This is “Incidence of Taxes”, section 5.2 from the book Beginning Economic Analysis (v. 1.0).
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How much does the quantity fall when a tax is imposed? How much does the buyer’s price rise and the price to the seller fall? The elasticities of supply and demand can be used to answer this question. To do so, we consider a percentage tax t and employ the methodology introduced in Chapter 2 "Supply and Demand", assuming constant elasticity of both demand and supply. Let the equilibrium price to the seller be ps and the equilibrium price to the buyer be pb. As before, we will denote the demand function by qd(p) = ap-ε and supply function by qs(p) = bpη. These prices are distinct because of the tax, and the tax determines the difference:pb = (1 + t)ps.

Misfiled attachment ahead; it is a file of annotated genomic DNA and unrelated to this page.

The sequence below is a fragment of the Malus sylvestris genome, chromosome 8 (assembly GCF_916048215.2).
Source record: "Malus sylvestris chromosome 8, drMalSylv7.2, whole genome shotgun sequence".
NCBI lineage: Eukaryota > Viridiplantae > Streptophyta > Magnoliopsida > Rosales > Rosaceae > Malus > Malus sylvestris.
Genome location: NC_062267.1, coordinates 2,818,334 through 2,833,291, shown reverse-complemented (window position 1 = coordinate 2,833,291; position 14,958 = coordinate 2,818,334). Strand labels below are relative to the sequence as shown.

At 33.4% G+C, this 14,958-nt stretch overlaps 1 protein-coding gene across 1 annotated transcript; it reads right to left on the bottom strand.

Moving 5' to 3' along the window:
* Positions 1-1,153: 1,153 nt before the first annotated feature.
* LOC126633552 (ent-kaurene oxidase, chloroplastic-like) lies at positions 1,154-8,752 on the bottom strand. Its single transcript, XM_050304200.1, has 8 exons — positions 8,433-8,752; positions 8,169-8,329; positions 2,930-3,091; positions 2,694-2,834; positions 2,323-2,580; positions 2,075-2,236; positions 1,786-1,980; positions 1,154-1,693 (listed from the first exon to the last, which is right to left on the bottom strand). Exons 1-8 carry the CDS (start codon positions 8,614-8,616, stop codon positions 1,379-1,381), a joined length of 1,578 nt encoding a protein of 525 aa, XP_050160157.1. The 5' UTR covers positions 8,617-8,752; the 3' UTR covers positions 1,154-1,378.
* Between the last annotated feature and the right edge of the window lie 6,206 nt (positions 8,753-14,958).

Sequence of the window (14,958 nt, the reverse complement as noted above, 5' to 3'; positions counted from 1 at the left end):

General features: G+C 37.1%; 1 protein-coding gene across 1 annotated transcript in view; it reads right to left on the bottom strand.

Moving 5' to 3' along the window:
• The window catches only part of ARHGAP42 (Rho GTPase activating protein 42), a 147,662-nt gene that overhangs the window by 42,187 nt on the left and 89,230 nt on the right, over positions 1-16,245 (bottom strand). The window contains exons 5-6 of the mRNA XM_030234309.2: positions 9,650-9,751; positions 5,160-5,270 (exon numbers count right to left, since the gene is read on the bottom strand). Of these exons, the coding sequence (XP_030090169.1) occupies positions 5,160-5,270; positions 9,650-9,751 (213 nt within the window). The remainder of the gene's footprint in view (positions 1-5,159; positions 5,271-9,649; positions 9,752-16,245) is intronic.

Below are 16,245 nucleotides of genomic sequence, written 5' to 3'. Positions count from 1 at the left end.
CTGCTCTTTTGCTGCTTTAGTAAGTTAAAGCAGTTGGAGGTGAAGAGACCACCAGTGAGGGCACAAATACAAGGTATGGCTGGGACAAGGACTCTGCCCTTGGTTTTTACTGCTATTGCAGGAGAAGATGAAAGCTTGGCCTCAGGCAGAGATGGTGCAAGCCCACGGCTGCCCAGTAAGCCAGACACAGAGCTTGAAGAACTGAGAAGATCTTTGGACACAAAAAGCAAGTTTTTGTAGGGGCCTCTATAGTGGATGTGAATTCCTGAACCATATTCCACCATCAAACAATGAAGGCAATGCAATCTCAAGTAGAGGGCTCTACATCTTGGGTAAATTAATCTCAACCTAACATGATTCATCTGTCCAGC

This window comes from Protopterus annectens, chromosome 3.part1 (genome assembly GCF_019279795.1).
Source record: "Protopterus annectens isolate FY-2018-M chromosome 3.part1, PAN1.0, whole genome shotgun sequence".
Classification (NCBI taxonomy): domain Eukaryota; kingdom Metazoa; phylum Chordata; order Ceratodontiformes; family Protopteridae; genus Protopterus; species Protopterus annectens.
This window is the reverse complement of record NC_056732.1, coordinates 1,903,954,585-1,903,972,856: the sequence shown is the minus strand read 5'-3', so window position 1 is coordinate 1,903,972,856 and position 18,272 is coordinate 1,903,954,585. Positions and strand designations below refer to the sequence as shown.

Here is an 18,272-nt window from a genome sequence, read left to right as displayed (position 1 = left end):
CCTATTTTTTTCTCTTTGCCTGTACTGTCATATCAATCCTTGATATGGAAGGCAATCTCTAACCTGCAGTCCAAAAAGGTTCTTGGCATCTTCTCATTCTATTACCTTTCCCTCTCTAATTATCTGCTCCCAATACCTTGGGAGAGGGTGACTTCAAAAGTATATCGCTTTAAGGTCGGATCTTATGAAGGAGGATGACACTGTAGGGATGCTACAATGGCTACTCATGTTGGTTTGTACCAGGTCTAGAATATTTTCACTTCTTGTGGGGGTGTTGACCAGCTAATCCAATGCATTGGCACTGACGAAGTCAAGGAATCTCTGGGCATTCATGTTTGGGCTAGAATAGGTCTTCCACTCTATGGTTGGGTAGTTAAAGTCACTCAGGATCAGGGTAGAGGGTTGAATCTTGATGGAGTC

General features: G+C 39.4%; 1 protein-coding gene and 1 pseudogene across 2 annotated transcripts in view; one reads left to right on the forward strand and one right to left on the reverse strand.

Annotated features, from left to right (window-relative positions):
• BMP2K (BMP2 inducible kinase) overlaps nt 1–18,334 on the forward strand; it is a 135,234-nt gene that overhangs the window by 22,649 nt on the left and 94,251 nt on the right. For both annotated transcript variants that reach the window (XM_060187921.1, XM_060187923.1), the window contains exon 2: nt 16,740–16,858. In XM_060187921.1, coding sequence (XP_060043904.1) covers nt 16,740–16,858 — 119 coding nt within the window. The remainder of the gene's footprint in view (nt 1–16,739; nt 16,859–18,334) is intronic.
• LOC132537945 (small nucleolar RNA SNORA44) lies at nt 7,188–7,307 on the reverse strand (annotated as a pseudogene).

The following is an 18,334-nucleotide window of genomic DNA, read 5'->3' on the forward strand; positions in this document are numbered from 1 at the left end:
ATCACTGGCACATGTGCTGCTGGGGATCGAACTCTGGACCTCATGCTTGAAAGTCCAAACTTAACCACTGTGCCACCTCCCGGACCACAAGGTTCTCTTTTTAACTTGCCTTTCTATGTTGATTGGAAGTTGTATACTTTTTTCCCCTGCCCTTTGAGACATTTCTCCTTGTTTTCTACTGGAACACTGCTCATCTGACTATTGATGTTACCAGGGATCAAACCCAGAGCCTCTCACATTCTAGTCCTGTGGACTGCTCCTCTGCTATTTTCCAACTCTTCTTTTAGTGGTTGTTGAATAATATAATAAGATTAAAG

This solves for
Recall the approximation
Thus, a small proportional tax increases the price to the buyer by approximately and decreases the price to the seller by The quantity falls by approximately Thus, the price effect is mostly on the “relatively inelastic party.” If demand is inelastic, ε is small; then the price decrease to the seller will be small and the price increase to the buyer will be close to the entire tax. Similarly, if demand is very elastic, ε is very large, and the price increase to the buyer will be small and the price decrease to the seller will be close to the entire tax.
We can rewrite the quantity change as Thus, the effect of a tax on quantity is small if either the demand or the supply is inelastic. To minimize the distortion in quantity, it is useful to impose taxes on goods that either have inelastic demand or inelastic supply.
For example, cigarettes are a product with very inelastic demand and moderately elastic supply. Thus, a tax increase will generally increase the price by almost the entire amount of the tax. In contrast, travel tends to have relatively elastic demand, so taxes on travel—airport, hotel, and rental car taxes—tend not to increase the final prices so much but have large quantity distortions.